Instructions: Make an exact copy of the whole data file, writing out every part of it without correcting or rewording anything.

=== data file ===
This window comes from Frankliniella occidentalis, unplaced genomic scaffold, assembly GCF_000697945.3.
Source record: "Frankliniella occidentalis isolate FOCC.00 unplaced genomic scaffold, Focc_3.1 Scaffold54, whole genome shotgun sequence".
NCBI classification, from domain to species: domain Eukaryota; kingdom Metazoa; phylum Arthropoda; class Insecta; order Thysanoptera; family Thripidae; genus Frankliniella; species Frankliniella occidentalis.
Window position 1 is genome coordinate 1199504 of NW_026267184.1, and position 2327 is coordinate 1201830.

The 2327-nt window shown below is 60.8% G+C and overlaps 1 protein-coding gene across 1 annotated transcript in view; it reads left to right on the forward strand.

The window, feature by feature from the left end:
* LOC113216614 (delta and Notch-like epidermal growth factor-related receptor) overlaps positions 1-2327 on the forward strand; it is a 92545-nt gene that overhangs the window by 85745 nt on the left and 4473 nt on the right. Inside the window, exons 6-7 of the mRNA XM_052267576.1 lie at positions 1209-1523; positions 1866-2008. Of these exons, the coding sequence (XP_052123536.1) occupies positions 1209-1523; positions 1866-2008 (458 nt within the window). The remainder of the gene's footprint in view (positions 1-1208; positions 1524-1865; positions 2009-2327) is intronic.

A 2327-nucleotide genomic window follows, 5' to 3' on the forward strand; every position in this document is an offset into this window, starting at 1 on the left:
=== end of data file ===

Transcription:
This window comes from Frankliniella occidentalis, unplaced genomic scaffold, assembly GCF_000697945.3.
Source record: "Frankliniella occidentalis isolate FOCC.00 unplaced genomic scaffold, Focc_3.1 Scaffold54, whole genome shotgun sequence".
NCBI classification, from domain to species: domain Eukaryota; kingdom Metazoa; phylum Arthropoda; class Insecta; order Thysanoptera; family Thripidae; genus Frankliniella; species Frankliniella occidentalis.
Window position 1 is genome coordinate 1199504 of NW_026267184.1, and position 2327 is coordinate 1201830.

The 2327-nt window shown below is 60.8% G+C and overlaps 1 protein-coding gene across 1 annotated transcript in view; it reads left to right on the forward strand.

The window, feature by feature from the left end:
* LOC113216614 (delta and Notch-like epidermal growth factor-related receptor) overlaps positions 1-2327 on the forward strand; it is a 92545-nt gene that overhangs the window by 85745 nt on the left and 4473 nt on the right. Inside the window, exons 6-7 of the mRNA XM_052267576.1 lie at positions 1209-1523; positions 1866-2008. Of these exons, the coding sequence (XP_052123536.1) occupies positions 1209-1523; positions 1866-2008 (458 nt within the window). The remainder of the gene's footprint in view (positions 1-1208; positions 1524-1865; positions 2009-2327) is intronic.

A 2327-nucleotide genomic window follows, 5' to 3' on the forward strand; every position in this document is an offset into this window, starting at 1 on the left: